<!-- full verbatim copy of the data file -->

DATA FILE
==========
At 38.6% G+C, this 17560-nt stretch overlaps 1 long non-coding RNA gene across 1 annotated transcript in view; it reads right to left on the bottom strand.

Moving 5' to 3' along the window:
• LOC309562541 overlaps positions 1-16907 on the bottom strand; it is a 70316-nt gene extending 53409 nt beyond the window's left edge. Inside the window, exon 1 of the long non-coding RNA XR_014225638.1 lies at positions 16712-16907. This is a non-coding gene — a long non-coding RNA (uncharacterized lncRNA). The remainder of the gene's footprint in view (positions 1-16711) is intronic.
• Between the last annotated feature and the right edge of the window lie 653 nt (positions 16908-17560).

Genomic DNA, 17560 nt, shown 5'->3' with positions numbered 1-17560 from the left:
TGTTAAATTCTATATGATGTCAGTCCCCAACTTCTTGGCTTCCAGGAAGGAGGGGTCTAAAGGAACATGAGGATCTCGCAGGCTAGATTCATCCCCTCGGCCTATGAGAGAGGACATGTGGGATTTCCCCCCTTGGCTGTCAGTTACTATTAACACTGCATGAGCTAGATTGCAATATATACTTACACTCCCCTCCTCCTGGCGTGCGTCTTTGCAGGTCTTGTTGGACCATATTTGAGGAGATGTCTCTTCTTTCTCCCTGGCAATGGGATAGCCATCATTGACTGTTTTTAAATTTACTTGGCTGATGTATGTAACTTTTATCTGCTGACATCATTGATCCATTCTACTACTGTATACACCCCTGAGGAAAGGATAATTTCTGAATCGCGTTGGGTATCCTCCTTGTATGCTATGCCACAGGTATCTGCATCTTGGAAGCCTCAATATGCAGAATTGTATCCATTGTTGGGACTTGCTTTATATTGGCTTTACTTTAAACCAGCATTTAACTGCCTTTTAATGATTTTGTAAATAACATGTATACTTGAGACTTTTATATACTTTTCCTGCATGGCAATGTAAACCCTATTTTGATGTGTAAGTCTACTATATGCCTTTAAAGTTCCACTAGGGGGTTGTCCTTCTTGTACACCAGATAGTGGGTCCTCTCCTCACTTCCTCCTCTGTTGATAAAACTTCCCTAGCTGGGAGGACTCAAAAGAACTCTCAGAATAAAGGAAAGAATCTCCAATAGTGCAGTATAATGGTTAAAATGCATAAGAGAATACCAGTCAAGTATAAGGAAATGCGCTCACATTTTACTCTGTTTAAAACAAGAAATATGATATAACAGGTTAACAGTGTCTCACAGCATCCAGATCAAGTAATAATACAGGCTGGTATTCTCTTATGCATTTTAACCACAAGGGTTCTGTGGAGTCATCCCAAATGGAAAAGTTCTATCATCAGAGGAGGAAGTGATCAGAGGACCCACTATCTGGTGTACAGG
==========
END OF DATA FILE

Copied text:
At 38.6% G+C, this 17560-nt stretch overlaps 1 long non-coding RNA gene across 1 annotated transcript in view; it reads right to left on the bottom strand.

Moving 5' to 3' along the window:
• LOC309562541 overlaps positions 1-16907 on the bottom strand; it is a 70316-nt gene extending 53409 nt beyond the window's left edge. Inside the window, exon 1 of the long non-coding RNA XR_014225638.1 lies at positions 16712-16907. This is a non-coding gene — a long non-coding RNA (uncharacterized lncRNA). The remainder of the gene's footprint in view (positions 1-16711) is intronic.
• Between the last annotated feature and the right edge of the window lie 653 nt (positions 16908-17560).

Genomic DNA, 17560 nt, shown 5'->3' with positions numbered 1-17560 from the left:
TGTTAAATTCTATATGATGTCAGTCCCCAACTTCTTGGCTTCCAGGAAGGAGGGGTCTAAAGGAACATGAGGATCTCGCAGGCTAGATTCATCCCCTCGGCCTATGAGAGAGGACATGTGGGATTTCCCCCCTTGGCTGTCAGTTACTATTAACACTGCATGAGCTAGATTGCAATATATACTTACACTCCCCTCCTCCTGGCGTGCGTCTTTGCAGGTCTTGTTGGACCATATTTGAGGAGATGTCTCTTCTTTCTCCCTGGCAATGGGATAGCCATCATTGACTGTTTTTAAATTTACTTGGCTGATGTATGTAACTTTTATCTGCTGACATCATTGATCCATTCTACTACTGTATACACCCCTGAGGAAAGGATAATTTCTGAATCGCGTTGGGTATCCTCCTTGTATGCTATGCCACAGGTATCTGCATCTTGGAAGCCTCAATATGCAGAATTGTATCCATTGTTGGGACTTGCTTTATATTGGCTTTACTTTAAACCAGCATTTAACTGCCTTTTAATGATTTTGTAAATAACATGTATACTTGAGACTTTTATATACTTTTCCTGCATGGCAATGTAAACCCTATTTTGATGTGTAAGTCTACTATATGCCTTTAAAGTTCCACTAGGGGGTTGTCCTTCTTGTACACCAGATAGTGGGTCCTCTCCTCACTTCCTCCTCTGTTGATAAAACTTCCCTAGCTGGGAGGACTCAAAAGAACTCTCAGAATAAAGGAAAGAATCTCCAATAGTGCAGTATAATGGTTAAAATGCATAAGAGAATACCAGTCAAGTATAAGGAAATGCGCTCACATTTTACTCTGTTTAAAACAAGAAATATGATATAACAGGTTAACAGTGTCTCACAGCATCCAGATCAAGTAATAATACAGGCTGGTATTCTCTTATGCATTTTAACCACAAGGGTTCTGTGGAGTCATCCCAAATGGAAAAGTTCTATCATCAGAGGAGGAAGTGATCAGAGGACCCACTATCTGGTGTACAGG